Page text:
Critic’s Choice for the week of July 26-August 1, 2006

Latin fanatics, airborne punk, and wide-open-space country.

Afrobeat Marathon

A trip to the motherland is not in your immediate future, but you can still journey there in spirit when the Afrofunk Festival takes over the Independent in SF for three shows. Thursday night’s jumpoff features coheadliners Jujuba and Albino, backed by DJ Cheb I Sabbah. Friday night, Prince Diabate, Aphrodesia, and Goddess of Funk hold down the (extended) grooves. Saturday’s finale should be juju-infused as well, with Sila & the Afrofunk Experience, Afrobeat Down, and DJ Emmanuel Nado. Proceeds go to humanitarian causes in Africa. Thursday-Saturday, July 27-29. $17. 9 p.m. (Eric K. Arnold)

Drugs, jail, & country

Texas songwriter Micah P. Hinson has a backstory worthy of a film noir. He was raised in a fundamentalist Christian household, led astray by the widow of a rock star who got him hooked on drugs, spent time in jail, and was broke and homeless at nineteen. Throughout his tribulations, he kept composing the dark, dense tunes that he now delivers with minimal guitar strumming and a cracked baritone that sounds as if it’s a breath away from a nervous breakdown. Pedro the Lion’s David Bazan completes the bill. Thursday, July 27 at the Bottom of the Hill in SF. $10. 9 p.m. (j. poet)

30 years of punk experience

Influenced by the Sex Pistols, the Buzzcocks mix ’50s-feeling rock ‘n’ roll with tales of teenage love into two-minute songs that are catchy as all hell. Featured in the upcoming documentary Punk’s Not Dead, they play in support of their new album, Flat-Pack Philosophy, with the Strays and Lola Ray at Mezzanine in SF on Thursday, July 27. $20. 9 p.m. (Kathleen Richards)

Bluegrass intentions

How many bluegrass bands can boast a Buddhist monk on guitar and a fiddler who studied on a NEA grant with Cajun legend Dewey Balfa? Bluegrass Intentions is an occasional Bay Area supergroup quintet that plays original songs and traditional fare pulled from an array of American roots styles (blues, country, old-time, Cajun, rock). Expect that high-lonesome and often brightly happy bluegrass sound, as featured on the band’s CD Older Than Dirt. Friday, July 28, at the Freight & Salvage in Berkeley. $17.50 advance/$18.50 doors. 8 p.m. (Larry Kelp)

Por los fanaticos

A Latin rocker’s dream, Paris-born Oscar Tramor metamorphosed into the singer-songwriter Manu Chao in the 1980s. Coming into his own with the band Mano Negra, he fueled the group with songs full of provocative lyrics about love, life, and politics. His 1998 debut album Clandestino with the Radio Bemba Sound System contained “Welcome to Tijuana,” one of the genre’s all-time classics. A pioneer of the Latin alternative movement, Manu hasn’t performed here for years, so this show is a must-see for fanaticos del roc en español. Friday, July 28 at the UC Berkeley Greek Theatre. $29.50. 7:30 p.m. (Jesse “Chuy” Varela)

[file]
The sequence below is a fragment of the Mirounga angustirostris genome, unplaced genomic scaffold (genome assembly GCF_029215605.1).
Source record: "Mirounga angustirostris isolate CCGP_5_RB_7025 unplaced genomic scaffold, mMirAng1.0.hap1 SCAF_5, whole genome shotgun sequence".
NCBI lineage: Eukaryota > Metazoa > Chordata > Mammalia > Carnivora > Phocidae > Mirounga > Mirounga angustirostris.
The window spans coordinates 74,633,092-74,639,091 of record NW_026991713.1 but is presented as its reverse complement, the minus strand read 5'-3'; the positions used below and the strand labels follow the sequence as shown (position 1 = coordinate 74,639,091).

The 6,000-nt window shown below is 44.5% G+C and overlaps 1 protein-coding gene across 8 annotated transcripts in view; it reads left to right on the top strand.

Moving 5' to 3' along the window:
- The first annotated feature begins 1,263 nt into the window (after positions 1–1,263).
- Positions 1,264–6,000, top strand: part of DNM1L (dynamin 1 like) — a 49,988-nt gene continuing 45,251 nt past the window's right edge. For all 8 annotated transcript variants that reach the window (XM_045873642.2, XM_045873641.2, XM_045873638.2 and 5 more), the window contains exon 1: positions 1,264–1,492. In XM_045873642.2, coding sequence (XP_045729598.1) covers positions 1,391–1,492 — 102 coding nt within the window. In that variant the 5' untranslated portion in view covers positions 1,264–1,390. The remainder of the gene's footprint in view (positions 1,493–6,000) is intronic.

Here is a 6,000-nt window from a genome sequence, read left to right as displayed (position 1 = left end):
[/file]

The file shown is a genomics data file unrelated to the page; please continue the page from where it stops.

Wide-Open Space-Country

Alabama transplants Nathan “Nabob” Shineywater and Rachael “Rabob” Hughes live out in the woods of Northern California to get in touch with their “indigenous” roots. Their band Brightblack Morning Light’s new album just came out on Interpol’s label Matador. Expect something slow, country, lonesome, and wholly refreshing. With Daniel Higgs and Mariee Sioux at the Starry Plough in Berkeley on Saturday, July 29. $8. 9:30 p.m. (K.R.)

Summer School-O-Rock

Paul Green formed the hit-movie-famous School of Rock, and this week, Paul Green’s School of Rock All-Stars will show us just how cool it is. The thirteen-to-seventeen-year-olds (among the best from the school’s twenty nationwide branches) embark upon a 23-city national tour. Beats mowing lawns all summer. Sunday, July 30 at the Cafe du Nord in SF. $12. 3:30 p.m. (Nate Seltenrich)

Opera Face-off

Oakland Lyric Opera presents tenor Douglas Bryson and baritone Leland Morine in Italian Holiday, a reservations-requested soirée Sunday, July 30, with tea and refreshments at Oakland’s Chapel of the Chimes. At the same time, San Francisco Opera presents a free concert in Stern Grove with the voluminous mezzo Stephanie Blythe and mellifluous young tenor Lawrence Brownlee. Church or bridge traffic? You pick. Oakland: $18; 2 p.m. vs. SFO: free; 2 p.m. vs. (Jason Victor Serinus)

Phallic metal

Goblin Cock‘s video for “Stumped” is pretty genius. The members — led by Pinback’s Rob Crow (aka Lord Phallus) — play in a smoke-filled cave and on a seaside cliff in Grim Reaper cloaks, make a visit to a comic-book store (still in cloaks), then get chased by a psycho softball jock. For metalheads, the video conjures up all-too-familiar memories. For nonmetalheads, Goblin Cock is a one-way ticket to admitting that metal really is cool. With Boyjazz at Mezzanine on Monday, July 31. $6.66. 9 p.m. (K.R.)

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